Cooling Centers Open for in D.C. Area


Temperatures in the D.C. area are expected to top 90 degrees this week.

For ways to beat the heat in Washington, check out the city's 2011 heat emergency plan.

Prince George’s County, Md., has opened six cooling centers so residents who don’t have air conditioning can get some relief.

There are two centers open exclusively for seniors and four for the general public. They’re expected to be open through the end of the week.

Cooling centers are open for seniors at the following locations:

  • New Carrollton Nutrition Center, 6016 Princess Garden Parkway, Lanham from 10 a.m. until 2 p.m.
  • Camp Springs Senior Activity Center, 6420 Allentown Road, Camp Springs from 9 a.m. until 3 p.m.

Cooling centers are open for the general public at the following locations from 10 a.m. to 9 p.m.:

  • Fairland Sports and Aquatics Center, 13820 and 13950 Old Gunpowder Road, Laurel, 301-362-6060
  • Rollingcrest-Chillum Community Center, 6120 Sargent Road, Chillum, 301-853-2005
  • Palmer Park Community Center, 7720 Barlowe Road, Landover, 301-773-5665
  • Hillcrest Heights Community Center, 2300 Oxon Run Drive, Hillcrest Heights, 301-505-0896

“For the second week in a row, we are experiencing high temperatures and poor air quality. Our public safety officials remain vigilant in protecting County residents from heat-related illnesses and other effects by opening cooling centers,” Prince George’s County Executive Rushern L. Baker III said in a press release. “Additionally, we ask all residents to use caution and common sense during these excessive temperatures, drink plenty of water, and, most importantly, look after family members and neighbors, especially the elderly.”

The Prince George’s County Office of Homeland Security continues to recommend the following tips:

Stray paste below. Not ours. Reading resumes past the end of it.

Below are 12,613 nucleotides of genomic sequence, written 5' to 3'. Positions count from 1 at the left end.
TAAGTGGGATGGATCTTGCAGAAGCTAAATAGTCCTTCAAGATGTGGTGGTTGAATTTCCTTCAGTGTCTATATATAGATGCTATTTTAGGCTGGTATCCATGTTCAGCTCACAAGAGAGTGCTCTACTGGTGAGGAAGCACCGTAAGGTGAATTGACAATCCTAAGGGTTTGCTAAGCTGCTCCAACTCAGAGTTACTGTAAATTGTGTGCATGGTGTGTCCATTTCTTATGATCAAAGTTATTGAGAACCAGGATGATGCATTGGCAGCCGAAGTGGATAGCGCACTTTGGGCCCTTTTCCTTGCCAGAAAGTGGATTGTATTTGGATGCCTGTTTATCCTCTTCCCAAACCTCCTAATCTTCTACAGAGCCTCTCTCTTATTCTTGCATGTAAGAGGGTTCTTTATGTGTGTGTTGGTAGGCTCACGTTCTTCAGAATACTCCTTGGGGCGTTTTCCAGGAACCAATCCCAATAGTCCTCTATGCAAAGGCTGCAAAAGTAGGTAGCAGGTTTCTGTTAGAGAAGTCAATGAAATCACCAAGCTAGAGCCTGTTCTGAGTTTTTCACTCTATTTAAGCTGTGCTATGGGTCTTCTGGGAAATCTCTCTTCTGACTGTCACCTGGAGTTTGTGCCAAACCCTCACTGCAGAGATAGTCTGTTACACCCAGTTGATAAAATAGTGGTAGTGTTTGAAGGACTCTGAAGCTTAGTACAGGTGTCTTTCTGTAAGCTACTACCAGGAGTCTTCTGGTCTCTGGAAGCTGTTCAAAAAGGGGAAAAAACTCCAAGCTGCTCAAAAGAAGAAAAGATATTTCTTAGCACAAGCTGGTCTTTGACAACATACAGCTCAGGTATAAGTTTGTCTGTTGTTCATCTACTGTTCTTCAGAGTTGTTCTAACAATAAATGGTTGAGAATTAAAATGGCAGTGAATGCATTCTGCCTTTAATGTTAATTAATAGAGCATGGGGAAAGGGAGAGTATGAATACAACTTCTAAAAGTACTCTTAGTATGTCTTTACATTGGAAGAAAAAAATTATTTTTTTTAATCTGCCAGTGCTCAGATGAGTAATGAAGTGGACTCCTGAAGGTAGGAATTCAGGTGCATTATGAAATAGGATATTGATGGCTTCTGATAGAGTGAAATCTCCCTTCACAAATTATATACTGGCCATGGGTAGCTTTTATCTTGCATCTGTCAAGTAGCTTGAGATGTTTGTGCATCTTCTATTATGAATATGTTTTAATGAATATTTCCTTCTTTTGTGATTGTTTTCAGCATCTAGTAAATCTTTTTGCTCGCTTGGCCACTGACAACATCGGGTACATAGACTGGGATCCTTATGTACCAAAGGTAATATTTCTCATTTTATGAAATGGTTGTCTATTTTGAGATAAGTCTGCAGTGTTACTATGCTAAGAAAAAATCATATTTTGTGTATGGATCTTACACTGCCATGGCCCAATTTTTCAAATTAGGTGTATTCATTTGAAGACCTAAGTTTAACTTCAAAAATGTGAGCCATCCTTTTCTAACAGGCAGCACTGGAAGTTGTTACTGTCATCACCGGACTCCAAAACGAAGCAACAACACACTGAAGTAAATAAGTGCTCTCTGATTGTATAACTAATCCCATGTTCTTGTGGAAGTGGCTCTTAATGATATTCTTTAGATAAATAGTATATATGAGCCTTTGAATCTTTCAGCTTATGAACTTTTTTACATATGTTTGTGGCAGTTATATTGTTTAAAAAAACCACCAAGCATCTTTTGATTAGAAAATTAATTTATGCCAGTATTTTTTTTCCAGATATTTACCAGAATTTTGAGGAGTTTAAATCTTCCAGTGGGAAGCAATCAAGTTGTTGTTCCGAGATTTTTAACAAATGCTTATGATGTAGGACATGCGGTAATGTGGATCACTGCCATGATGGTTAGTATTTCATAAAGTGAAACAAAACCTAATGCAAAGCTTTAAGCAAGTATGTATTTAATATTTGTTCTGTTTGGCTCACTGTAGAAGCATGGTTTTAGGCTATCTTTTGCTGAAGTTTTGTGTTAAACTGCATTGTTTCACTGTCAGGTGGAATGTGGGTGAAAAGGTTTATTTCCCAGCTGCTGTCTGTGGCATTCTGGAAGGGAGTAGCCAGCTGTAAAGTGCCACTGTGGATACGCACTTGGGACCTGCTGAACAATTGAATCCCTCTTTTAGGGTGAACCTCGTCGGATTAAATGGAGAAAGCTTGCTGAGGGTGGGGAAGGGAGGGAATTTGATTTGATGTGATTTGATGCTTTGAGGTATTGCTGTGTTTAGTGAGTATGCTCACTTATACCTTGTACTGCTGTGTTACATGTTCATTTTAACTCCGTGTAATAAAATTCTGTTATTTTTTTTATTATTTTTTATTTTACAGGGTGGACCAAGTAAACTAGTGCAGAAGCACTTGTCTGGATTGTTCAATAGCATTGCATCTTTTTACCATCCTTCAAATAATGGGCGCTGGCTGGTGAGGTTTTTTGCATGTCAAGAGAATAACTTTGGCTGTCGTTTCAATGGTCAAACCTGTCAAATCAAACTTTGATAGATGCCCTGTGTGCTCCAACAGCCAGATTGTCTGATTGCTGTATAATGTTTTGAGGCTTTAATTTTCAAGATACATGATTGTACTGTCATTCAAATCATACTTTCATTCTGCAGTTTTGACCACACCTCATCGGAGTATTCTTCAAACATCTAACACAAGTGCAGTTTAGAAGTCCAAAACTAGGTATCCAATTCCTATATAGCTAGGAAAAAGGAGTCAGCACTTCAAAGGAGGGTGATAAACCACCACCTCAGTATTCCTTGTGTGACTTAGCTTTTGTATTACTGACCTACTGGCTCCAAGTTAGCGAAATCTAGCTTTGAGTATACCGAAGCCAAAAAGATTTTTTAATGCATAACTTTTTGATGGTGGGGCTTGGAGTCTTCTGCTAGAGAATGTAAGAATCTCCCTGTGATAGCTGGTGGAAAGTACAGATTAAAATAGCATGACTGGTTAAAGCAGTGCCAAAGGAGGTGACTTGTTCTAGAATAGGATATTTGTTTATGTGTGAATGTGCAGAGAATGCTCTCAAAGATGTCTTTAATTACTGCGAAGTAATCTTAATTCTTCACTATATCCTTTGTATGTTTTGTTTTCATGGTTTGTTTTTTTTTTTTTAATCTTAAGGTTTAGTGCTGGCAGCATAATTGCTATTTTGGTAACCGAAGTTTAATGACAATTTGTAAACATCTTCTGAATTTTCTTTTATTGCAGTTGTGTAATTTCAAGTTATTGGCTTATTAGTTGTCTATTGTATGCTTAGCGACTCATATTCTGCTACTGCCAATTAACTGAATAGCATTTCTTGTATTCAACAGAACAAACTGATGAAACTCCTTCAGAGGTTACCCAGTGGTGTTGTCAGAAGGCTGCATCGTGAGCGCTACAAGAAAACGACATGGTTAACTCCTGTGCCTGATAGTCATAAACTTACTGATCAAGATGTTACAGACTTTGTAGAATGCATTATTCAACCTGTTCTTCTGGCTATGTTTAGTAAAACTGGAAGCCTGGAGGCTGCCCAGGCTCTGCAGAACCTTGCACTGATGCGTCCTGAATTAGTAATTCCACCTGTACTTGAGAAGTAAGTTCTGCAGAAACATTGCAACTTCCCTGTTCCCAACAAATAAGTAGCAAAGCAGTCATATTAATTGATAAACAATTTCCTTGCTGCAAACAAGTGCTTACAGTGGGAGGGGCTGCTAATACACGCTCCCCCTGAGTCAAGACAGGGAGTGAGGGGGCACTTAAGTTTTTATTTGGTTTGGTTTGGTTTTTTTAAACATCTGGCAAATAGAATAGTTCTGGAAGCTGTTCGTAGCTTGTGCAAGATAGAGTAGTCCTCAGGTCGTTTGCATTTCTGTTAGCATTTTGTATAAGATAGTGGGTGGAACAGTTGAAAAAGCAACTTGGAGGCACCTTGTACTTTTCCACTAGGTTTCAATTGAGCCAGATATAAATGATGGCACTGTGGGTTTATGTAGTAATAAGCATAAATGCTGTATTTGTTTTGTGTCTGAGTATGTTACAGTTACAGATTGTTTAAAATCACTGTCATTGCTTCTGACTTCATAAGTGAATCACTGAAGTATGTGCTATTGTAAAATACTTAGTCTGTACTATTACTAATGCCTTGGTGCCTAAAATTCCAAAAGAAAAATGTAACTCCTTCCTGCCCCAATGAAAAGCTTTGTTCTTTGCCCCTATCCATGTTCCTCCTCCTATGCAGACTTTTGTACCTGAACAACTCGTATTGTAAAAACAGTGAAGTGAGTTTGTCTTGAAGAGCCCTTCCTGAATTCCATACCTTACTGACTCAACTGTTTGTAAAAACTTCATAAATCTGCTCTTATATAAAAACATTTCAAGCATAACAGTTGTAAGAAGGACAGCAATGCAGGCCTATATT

• Elderly, infants and those with chronic illnesses can dehydrate more easily and are more susceptible to heat-related illnesses. Please check on relatives, friends, and neighbors.
  • Your best protection is to stay well hydrated. Sweat, or water, allows heat to evaporate from your skin’s surface. If you become dehydrated, it is more difficult for your body to maintain an acceptable temperature. The best thing to drink is water. Gatorade or other sports drinks are also good. Avoid drinks containing alcohol or caffeine.
  • Limit heavy exertion when high levels of heat and humidity are present. High humidity levels make it more difficult for your body to dissipate heat.
  • Increase time spent in an air-conditioned environment.
  • Wear loose fitting, light-colored clothing.
  • Take frequent rest breaks in the air conditioning or shade.
  • Eat smaller meals, more often.
  • Spend time at local pools or take cool baths.
  • Make sure pets have access to water and shade.
  • Continue to monitor weather reports for updates and tips.
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